The eight essential ingredients of a compelling partner proposition

A new white paper, ‘Building a compelling partner proposition’, published today by the Channel Partnership, recommends an eight-point framework for UK companies to create a compelling partner proposition for business success.

The framework was created as a result of Channel Partnership’s extensive experience in helping companies with ‘go to market’ business strategy and execution. The company says that whilst indirect or channel sales are an important route-to-market for many B2B technology companies, many strategies fail to deliver because they are poorly executed.

The company suggests the most critical aspects of building a successful indirect channel is for vendors to deliver a compelling proposition that shows how they will create value and return on investment for their partners, based on a thorough understanding of those partners’ business drivers and challenges.

The framework falls under eight key headings:

1. End-customer benefit – firstly, vendors need to be able to clearly articulate the value proposition for end-customers and ensure it is relevant to their partners’ target market. Unless the partner is convinced of the benefit to customers they’re unlikely to believe they’ll ever make money selling the product.

2. Competitive Advantage – vendors need to communicate upfront the competitive advantage they have over other companies offering similar products. Partners will do their research, so vendors need to be able to articulate their competitive differentials clearly and not avoid the question of competition.

3. Commercially Attractive – clearly the deal must be commercially attractive for the partners, who will need to be confident they will make money and a return on investment. Vendors need to present not only the margin, but a full ROI picture, including any additional costs such as accreditation training, purchasing demo equipment or marketing collateral.

4. Sales & Marketing Support – to ensure a successful partnership, vendors need to share their knowledge about how to market and sell their products and provide effective training tools and support materials including collateral and campaign templates. After all, the vendor should understand better than anyone what customer problems the product addresses and what it takes to make sales. Research from The Channel Partnership and The Leadership Foundation, ‘What Channels Need to Succeed,’ found that 59% of channel sales execs believed that better market intelligence from vendors would have a high impact on sales.

5. Business value-add – vendors must demonstrate they understand their partner’s business model by identifying and articulating the strategic value that may come from selling their product, outside of the margin the partner will make, e.g. will it enable them to tap into emerging markets or drive increased sales of the partner’s core products and services?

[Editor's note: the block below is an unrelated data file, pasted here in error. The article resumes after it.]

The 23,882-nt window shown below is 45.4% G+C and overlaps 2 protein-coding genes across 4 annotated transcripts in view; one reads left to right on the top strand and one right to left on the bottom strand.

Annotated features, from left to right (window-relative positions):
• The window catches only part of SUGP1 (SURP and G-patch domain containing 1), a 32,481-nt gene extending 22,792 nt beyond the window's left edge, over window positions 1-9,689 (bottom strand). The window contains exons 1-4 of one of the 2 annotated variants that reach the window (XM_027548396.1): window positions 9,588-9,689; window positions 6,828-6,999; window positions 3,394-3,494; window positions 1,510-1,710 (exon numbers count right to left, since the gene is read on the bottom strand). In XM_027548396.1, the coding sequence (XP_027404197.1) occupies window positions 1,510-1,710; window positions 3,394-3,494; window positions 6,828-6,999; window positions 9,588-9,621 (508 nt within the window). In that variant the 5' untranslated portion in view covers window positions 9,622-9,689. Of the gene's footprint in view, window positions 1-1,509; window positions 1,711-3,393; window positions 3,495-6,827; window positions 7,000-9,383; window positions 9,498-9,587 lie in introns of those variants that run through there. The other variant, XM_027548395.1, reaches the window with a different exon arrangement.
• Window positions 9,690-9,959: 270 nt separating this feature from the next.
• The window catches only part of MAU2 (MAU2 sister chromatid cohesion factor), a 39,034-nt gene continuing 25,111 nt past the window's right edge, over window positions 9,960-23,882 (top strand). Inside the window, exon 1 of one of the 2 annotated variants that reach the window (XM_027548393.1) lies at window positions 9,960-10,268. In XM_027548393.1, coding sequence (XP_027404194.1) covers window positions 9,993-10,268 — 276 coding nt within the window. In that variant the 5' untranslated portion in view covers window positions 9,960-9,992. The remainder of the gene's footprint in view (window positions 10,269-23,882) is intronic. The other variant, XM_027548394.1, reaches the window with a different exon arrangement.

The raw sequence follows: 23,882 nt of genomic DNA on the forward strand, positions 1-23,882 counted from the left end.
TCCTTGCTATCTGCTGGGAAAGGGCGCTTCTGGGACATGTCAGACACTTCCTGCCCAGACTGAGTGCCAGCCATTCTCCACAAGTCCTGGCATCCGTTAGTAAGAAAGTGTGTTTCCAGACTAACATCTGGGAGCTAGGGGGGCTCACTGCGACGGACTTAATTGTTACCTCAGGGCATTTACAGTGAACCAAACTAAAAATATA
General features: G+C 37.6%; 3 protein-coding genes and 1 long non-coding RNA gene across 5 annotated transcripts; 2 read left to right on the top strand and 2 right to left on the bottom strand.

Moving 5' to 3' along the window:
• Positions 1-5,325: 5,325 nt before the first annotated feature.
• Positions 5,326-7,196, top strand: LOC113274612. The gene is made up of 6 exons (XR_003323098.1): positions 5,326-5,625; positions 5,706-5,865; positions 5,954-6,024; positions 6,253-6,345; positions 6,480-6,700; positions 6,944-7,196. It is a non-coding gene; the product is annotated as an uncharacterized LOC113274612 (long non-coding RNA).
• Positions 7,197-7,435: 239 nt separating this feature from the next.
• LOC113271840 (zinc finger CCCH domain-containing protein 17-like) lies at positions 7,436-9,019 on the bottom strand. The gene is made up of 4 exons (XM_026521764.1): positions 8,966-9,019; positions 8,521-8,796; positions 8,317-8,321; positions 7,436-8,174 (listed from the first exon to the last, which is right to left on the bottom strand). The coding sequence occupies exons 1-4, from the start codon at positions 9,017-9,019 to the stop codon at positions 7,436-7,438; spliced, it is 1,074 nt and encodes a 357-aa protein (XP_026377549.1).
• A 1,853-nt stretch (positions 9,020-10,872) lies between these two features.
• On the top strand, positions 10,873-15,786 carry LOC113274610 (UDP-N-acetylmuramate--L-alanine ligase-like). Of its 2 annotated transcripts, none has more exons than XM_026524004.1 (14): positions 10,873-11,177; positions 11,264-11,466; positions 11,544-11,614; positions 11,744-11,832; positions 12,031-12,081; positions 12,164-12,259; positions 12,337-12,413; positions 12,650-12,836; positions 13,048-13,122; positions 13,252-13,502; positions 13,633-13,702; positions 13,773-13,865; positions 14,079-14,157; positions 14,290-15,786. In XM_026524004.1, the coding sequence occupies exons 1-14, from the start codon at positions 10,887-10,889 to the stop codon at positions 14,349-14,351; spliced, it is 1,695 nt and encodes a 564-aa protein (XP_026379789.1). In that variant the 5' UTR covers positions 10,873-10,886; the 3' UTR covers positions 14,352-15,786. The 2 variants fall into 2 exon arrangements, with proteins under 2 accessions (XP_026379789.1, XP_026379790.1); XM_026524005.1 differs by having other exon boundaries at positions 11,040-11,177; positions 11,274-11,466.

6. Peace of Mind – any new vendor relationship represents a risk for a partner and unless the perceived risks are addressed upfront then it’s unlikely the partner will commit wholeheartedly. Vendors need to provide certifications, testimonials, case studies, service level agreements etc upfront to ensure the partner is confident they will have happy, satisfied customers as a result of selling the product.

7. Future Proofing – as the ICT Industry is so fast-moving, any reseller will be concerned about future-proofing their business. Vendors need to spend some time communicating a vision of what the future may be like in a few years’ time and what their strategy is for being relevant in that future, to reassure the partner that they won’t be investing in a vendor with a limited future.

8. Ease of Doing Business – in many mature sectors ease of doing business is a key decision criteria for partners. A recent PartnerPath survey found almost 50% of vendors’ highlighted ‘ease of doing business’ as their top priority for 2012. Vendors need to reassure the partner they have in place the necessary operational processes, systems and support teams to ensure an efficient, hassle-free experience.

Phil Brown, director at The Channel Partnership says: “Our experience has shown that many vendor and service providers’ partner propositions are wafer-thin and fail to understand the needs of their partners, beyond offering them a margin to sell what the vendor believes is a great product.

“Our framework offers a different approach – a clearly defined proposition, based on elements such as the commercial framework, the infrastructure, the incentive programme and the go-to-market tool kits – which we believe should be the starting point for designing a robust partner programme that will deliver the best results for everyone involved.”

“These eight pillars are not rocket science and the concerns of any potential partner will be fairly predictable. Yet many vendors still do a poor job of really engaging their partners, which maybe why so many have a high proportion of inactive partners. Creating a successful partner channel requires commitment, application, investment and initiative and taking the time to build a compelling partner proposition at the start using this framework will reap its rewards in the long term.”

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